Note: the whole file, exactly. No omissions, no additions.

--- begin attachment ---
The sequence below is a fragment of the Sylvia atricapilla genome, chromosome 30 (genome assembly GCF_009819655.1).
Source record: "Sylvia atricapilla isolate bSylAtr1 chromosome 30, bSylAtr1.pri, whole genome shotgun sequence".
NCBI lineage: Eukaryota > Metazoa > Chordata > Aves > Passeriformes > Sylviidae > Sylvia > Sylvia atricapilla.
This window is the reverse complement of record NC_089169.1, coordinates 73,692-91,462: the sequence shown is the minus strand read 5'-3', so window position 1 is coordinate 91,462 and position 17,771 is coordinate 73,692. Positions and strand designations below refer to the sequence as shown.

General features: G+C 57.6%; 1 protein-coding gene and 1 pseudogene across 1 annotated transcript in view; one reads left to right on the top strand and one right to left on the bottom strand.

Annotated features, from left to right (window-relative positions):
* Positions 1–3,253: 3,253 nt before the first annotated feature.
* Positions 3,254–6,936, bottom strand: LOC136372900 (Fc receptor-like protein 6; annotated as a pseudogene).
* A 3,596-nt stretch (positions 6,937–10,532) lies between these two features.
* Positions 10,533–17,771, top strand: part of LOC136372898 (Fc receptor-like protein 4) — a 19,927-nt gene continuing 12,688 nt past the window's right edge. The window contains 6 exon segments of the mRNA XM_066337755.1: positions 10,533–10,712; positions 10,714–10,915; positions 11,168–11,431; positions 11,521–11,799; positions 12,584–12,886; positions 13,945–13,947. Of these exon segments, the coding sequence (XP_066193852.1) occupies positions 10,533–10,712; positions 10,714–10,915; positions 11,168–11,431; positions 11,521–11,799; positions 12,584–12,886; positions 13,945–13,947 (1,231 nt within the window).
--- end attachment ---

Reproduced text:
The sequence below is a fragment of the Sylvia atricapilla genome, chromosome 30 (genome assembly GCF_009819655.1).
Source record: "Sylvia atricapilla isolate bSylAtr1 chromosome 30, bSylAtr1.pri, whole genome shotgun sequence".
NCBI lineage: Eukaryota > Metazoa > Chordata > Aves > Passeriformes > Sylviidae > Sylvia > Sylvia atricapilla.
This window is the reverse complement of record NC_089169.1, coordinates 73,692-91,462: the sequence shown is the minus strand read 5'-3', so window position 1 is coordinate 91,462 and position 17,771 is coordinate 73,692. Positions and strand designations below refer to the sequence as shown.

General features: G+C 57.6%; 1 protein-coding gene and 1 pseudogene across 1 annotated transcript in view; one reads left to right on the top strand and one right to left on the bottom strand.

Annotated features, from left to right (window-relative positions):
* Positions 1–3,253: 3,253 nt before the first annotated feature.
* Positions 3,254–6,936, bottom strand: LOC136372900 (Fc receptor-like protein 6; annotated as a pseudogene).
* A 3,596-nt stretch (positions 6,937–10,532) lies between these two features.
* Positions 10,533–17,771, top strand: part of LOC136372898 (Fc receptor-like protein 4) — a 19,927-nt gene continuing 12,688 nt past the window's right edge. The window contains 6 exon segments of the mRNA XM_066337755.1: positions 10,533–10,712; positions 10,714–10,915; positions 11,168–11,431; positions 11,521–11,799; positions 12,584–12,886; positions 13,945–13,947. Of these exon segments, the coding sequence (XP_066193852.1) occupies positions 10,533–10,712; positions 10,714–10,915; positions 11,168–11,431; positions 11,521–11,799; positions 12,584–12,886; positions 13,945–13,947 (1,231 nt within the window).